Galloway earned bachelor’s degrees in applied mathematics and economics from Missouri University of Science and Technology and her MBA from MU. Before becoming county treasurer, she worked as a CPA in St. Louis and Columbia, becoming a certified fraud examiner along the way. Her private-sector experience helped sharpen the skills she’s now using as state auditor, a position that demands more technical knowledge than many other political posts. “You have to be good with numbers and analytics,” Galloway says. “A lot of what we do is deal with large sets of data, looking for trends, looking for potential fraud, looking for anomalies, doing analytical reviews. You have to be comfortable with auditing concepts.”
Public officials often refer to the auditor’s position as “the taxpayer’s watchdog,” combing through public finances to ensure revenue is being spent reliably and responsibly. Galloway’s highest profile Columbia-related audit came last March, when she criticized the opaque bonus compensation practices for UM System officials, including former MU Chancellor R. Bowen Loftin. Her audit found the UM System paid roughly $2.3 million in what she called “inappropriate bonus payments” to executives and administrators through 2015, 2016, and the start of 2017. The UM System ended the executive bonus program the week following the audit. A couple weeks before we spoke for this article, an audit of the Cooper County Clerk’s office uncovered criminal misuse of taxpayer money, which led to the clerk’s resignation and subsequent guilty plea.
“My perspective is that people work really hard for their money, and they work hard to provide for themselves and their families,” Galloway says. “And when government at any level — from a small municipal court all the way to a state agency — is abusing the public trust and abusing the resources they have . . . it just makes me so mad and so frustrated. Through my role of the auditor, I can use my skill set to root out that abuse and root out that waste and stand on the side of taxpayers to make government work better.”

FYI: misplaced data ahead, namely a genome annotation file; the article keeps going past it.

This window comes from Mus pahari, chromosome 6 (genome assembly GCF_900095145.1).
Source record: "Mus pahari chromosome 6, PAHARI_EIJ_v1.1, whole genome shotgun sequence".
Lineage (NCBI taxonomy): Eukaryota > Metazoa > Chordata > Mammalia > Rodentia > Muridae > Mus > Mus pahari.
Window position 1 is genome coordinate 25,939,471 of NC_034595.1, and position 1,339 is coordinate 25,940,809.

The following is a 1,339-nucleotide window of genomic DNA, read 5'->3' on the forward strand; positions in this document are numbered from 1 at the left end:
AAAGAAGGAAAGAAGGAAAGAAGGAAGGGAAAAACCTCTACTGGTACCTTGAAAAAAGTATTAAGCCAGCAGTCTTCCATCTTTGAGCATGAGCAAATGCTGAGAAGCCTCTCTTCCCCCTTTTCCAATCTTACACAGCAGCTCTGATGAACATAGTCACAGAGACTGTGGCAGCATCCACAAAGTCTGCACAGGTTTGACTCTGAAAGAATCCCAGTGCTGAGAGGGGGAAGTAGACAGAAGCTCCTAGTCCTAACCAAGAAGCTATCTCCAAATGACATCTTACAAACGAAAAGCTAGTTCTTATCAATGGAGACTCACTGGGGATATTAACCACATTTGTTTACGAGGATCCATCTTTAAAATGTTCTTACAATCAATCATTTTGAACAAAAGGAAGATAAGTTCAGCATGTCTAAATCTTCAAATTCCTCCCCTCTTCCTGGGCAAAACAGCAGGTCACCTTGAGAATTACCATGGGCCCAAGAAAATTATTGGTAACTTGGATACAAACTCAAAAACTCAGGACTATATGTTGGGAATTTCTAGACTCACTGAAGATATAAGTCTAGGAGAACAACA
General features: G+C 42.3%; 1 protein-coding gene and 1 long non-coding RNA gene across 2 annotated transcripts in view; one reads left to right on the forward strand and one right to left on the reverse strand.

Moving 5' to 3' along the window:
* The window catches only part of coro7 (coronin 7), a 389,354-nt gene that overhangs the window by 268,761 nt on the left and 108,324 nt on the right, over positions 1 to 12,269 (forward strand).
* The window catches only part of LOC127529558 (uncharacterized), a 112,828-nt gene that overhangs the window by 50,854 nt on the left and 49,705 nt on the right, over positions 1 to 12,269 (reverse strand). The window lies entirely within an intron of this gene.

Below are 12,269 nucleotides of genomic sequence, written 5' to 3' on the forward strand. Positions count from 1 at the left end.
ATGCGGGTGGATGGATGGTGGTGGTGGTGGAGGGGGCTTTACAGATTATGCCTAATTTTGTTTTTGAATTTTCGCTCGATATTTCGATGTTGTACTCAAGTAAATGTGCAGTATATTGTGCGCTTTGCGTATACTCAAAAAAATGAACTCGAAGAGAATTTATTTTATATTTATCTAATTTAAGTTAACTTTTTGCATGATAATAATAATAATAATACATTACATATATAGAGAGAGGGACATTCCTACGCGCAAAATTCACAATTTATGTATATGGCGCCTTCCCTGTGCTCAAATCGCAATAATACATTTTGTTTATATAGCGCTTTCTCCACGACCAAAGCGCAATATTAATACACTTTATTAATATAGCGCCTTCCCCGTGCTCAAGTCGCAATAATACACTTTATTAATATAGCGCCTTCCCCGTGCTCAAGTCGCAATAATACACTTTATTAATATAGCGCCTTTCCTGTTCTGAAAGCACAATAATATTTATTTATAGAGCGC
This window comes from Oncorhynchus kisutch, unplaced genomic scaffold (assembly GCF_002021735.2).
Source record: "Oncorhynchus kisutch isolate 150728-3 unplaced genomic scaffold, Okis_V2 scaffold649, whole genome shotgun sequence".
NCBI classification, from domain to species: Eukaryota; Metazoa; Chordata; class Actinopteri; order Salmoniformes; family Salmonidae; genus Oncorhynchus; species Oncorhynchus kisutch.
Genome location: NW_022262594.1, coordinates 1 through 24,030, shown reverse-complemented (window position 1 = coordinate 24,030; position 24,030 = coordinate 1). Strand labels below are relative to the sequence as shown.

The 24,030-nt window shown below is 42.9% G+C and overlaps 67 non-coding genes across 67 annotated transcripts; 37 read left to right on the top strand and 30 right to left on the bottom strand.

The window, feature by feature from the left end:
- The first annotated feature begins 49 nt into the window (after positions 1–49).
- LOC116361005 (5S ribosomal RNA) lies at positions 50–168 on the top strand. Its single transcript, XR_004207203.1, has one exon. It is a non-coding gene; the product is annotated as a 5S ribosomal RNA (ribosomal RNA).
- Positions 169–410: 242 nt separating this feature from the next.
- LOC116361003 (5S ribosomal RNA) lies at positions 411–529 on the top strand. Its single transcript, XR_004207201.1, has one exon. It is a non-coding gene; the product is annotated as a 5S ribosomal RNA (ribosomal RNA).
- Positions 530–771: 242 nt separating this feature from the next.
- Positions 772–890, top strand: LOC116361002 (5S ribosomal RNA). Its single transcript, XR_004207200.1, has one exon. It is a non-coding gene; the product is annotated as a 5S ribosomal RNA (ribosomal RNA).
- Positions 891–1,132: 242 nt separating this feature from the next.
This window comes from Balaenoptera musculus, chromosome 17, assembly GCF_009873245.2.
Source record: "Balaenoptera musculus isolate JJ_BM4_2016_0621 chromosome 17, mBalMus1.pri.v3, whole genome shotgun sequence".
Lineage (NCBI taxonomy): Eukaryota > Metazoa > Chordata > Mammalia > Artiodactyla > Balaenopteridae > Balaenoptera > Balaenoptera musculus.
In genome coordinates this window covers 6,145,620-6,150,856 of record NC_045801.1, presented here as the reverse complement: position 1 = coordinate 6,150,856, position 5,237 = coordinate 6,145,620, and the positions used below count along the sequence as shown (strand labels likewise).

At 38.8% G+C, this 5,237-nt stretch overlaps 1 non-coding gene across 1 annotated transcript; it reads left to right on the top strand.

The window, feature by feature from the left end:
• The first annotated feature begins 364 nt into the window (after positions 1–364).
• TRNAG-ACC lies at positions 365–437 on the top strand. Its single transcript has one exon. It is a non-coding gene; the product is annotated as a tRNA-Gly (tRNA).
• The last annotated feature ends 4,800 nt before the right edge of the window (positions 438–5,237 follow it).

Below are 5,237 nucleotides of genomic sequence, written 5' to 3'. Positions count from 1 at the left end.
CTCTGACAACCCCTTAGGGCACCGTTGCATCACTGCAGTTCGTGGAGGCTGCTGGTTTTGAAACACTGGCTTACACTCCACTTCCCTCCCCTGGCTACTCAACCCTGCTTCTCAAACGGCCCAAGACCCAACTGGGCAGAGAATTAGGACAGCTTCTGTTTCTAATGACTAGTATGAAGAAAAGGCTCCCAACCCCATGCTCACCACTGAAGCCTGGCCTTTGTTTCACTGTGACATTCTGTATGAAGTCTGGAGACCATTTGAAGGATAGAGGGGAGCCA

Galloway says she’s looking forward to staying in public service “for a long period of time” and using her background in economics and math (unusual for a politician) to bring a fresh perspective to public policy. This year will be Galloway’s first election year as auditor, which means she’ll add the rigors of statewide campaigning to her day-to-day duties in office. She’s currently the only Democrat in a state office in Missouri, but Galloway, like many state auditors before her, views her job as nonpartisan. “I am tough and I am fair and I am thorough,” she says. “When I go to work, I think about a couple things: my family, and people like me who are working to provide for their families and communities; and taxpayers. If a taxpayer was looking over the shoulder of government, what would they see? And what would they want to change to make the government work better for them? I think if you keep your head down and do those things, it kind of removes, in my mind at least, that political question.”